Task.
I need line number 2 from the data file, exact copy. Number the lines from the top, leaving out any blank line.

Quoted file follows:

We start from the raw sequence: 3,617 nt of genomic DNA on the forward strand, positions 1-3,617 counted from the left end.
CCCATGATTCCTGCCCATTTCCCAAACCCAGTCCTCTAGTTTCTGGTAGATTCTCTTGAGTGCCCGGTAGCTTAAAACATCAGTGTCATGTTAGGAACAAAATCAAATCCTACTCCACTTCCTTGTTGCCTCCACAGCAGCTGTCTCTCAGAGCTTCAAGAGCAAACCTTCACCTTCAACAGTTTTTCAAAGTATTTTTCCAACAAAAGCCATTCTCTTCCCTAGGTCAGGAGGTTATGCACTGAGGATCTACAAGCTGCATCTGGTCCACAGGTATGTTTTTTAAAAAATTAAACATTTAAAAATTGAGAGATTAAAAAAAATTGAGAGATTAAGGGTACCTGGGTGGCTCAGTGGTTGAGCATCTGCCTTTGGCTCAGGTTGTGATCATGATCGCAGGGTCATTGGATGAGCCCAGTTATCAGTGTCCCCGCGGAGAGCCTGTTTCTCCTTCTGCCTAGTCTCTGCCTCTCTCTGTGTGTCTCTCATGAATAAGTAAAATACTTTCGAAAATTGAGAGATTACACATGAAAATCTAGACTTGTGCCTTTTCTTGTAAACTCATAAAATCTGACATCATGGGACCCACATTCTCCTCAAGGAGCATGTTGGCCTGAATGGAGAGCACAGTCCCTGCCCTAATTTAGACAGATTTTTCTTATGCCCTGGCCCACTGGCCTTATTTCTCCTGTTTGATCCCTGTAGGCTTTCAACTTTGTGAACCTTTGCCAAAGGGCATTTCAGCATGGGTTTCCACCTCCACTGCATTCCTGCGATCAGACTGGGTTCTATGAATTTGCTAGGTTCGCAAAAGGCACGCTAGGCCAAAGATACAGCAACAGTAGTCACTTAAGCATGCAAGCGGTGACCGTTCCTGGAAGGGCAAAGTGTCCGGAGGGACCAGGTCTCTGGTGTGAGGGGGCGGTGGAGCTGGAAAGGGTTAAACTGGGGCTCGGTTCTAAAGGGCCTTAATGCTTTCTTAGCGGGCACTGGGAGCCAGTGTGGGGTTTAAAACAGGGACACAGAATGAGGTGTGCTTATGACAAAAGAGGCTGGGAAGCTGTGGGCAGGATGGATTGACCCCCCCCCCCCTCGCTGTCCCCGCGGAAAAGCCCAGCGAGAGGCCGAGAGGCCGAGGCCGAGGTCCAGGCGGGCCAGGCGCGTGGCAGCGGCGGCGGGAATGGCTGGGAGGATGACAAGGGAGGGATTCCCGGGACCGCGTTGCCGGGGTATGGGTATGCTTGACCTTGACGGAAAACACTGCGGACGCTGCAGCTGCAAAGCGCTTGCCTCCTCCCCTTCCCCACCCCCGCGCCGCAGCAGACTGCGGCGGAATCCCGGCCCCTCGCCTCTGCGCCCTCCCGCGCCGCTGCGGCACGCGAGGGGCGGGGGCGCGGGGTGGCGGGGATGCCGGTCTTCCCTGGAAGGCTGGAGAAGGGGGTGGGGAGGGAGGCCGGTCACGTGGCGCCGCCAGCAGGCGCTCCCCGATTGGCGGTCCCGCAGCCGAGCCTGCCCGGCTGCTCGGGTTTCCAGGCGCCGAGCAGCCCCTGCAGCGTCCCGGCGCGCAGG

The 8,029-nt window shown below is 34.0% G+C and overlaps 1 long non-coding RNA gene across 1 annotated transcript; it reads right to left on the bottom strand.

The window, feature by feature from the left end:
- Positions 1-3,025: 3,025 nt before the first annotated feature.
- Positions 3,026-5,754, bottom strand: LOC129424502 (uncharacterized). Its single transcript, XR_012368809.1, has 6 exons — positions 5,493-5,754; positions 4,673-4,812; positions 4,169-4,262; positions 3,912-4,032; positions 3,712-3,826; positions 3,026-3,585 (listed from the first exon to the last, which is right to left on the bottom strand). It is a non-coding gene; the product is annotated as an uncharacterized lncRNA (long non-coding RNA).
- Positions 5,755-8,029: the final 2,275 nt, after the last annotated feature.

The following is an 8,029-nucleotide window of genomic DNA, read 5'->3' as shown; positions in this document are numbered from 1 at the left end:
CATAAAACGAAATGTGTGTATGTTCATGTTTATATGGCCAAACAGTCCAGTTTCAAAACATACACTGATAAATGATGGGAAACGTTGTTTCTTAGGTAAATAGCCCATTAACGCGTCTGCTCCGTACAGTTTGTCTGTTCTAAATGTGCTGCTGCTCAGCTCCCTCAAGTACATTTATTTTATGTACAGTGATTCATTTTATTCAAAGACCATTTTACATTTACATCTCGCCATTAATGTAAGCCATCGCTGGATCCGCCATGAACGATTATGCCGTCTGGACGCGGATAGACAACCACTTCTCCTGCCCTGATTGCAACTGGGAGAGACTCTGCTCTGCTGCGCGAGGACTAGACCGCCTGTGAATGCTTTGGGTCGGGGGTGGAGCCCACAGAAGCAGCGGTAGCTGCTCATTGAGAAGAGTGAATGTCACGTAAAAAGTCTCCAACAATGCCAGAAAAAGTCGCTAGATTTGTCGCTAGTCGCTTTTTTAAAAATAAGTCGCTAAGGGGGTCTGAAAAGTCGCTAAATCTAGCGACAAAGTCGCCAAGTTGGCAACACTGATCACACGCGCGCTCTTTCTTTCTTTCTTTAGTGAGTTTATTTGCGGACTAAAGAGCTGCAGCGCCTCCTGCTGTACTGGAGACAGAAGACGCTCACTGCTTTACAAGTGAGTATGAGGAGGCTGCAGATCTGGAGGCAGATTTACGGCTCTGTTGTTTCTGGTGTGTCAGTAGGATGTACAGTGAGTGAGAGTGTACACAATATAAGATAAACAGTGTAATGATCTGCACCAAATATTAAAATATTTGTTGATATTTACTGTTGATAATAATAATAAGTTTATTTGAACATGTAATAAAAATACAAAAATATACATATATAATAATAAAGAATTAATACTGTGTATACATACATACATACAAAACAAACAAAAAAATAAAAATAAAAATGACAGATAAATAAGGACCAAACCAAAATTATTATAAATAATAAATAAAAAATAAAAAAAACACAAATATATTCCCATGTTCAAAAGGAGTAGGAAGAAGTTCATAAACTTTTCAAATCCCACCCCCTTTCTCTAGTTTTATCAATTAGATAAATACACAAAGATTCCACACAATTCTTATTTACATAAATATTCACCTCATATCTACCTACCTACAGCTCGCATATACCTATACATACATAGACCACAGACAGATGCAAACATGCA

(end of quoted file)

CCCATGATTCCTGCCCATTTCCCAAACCCAGTCCTCTAGTTTCTGGTAGATTCTCTTGAGTGCCCGGTAGCTTAAAACATCAGTGTCATGTTAGGAACAAAATCAAATCCTACTCCACTTCCTTGTTGCCTCCACAGCAGCTGTCTCTCAGAGCTTCAAGAGCAAACCTTCACCTTCAACAGTTTTTCAAAGTATTTTTCCAACAAAAGCCATTCTCTTCCCTAGGTCAGGAGGTTATGCACTGAGGATCTACAAGCTGCATCTGGTCCACAGGTATGTTTTTTAAAAAATTAAACATTTAAAAATTGAGAGATTAAAAAAAATTGAGAGATTAAGGGTACCTGGGTGGCTCAGTGGTTGAGCATCTGCCTTTGGCTCAGGTTGTGATCATGATCGCAGGGTCATTGGATGAGCCCAGTTATCAGTGTCCCCGCGGAGAGCCTGTTTCTCCTTCTGCCTAGTCTCTGCCTCTCTCTGTGTGTCTCTCATGAATAAGTAAAATACTTTCGAAAATTGAGAGATTACACATGAAAATCTAGACTTGTGCCTTTTCTTGTAAACTCATAAAATCTGACATCATGGGACCCACATTCTCCTCAAGGAGCATGTTGGCCTGAATGGAGAGCACAGTCCCTGCCCTAATTTAGACAGATTTTTCTTATGCCCTGGCCCACTGGCCTTATTTCTCCTGTTTGATCCCTGTAGGCTTTCAACTTTGTGAACCTTTGCCAAAGGGCATTTCAGCATGGGTTTCCACCTCCACTGCATTCCTGCGATCAGACTGGGTTCTATGAATTTGCTAGGTTCGCAAAAGGCACGCTAGGCCAAAGATACAGCAACAGTAGTCACTTAAGCATGCAAGCGGTGACCGTTCCTGGAAGGGCAAAGTGTCCGGAGGGACCAGGTCTCTGGTGTGAGGGGGCGGTGGAGCTGGAAAGGGTTAAACTGGGGCTCGGTTCTAAAGGGCCTTAATGCTTTCTTAGCGGGCACTGGGAGCCAGTGTGGGGTTTAAAACAGGGACACAGAATGAGGTGTGCTTATGACAAAAGAGGCTGGGAAGCTGTGGGCAGGATGGATTGACCCCCCCCCCCCTCGCTGTCCCCGCGGAAAAGCCCAGCGAGAGGCCGAGAGGCCGAGGCCGAGGTCCAGGCGGGCCAGGCGCGTGGCAGCGGCGGCGGGAATGGCTGGGAGGATGACAAGGGAGGGATTCCCGGGACCGCGTTGCCGGGGTATGGGTATGCTTGACCTTGACGGAAAACACTGCGGACGCTGCAGCTGCAAAGCGCTTGCCTCCTCCCCTTCCCCACCCCCGCGCCGCAGCAGACTGCGGCGGAATCCCGGCCCCTCGCCTCTGCGCCCTCCCGCGCCGCTGCGGCACGCGAGGGGCGGGGGCGCGGGGTGGCGGGGATGCCGGTCTTCCCTGGAAGGCTGGAGAAGGGGGTGGGGAGGGAGGCCGGTCACGTGGCGCCGCCAGCAGGCGCTCCCCGATTGGCGGTCCCGCAGCCGAGCCTGCCCGGCTGCTCGGGTTTCCAGGCGCCGAGCAGCCCCTGCAGCGTCCCGGCGCGCAGG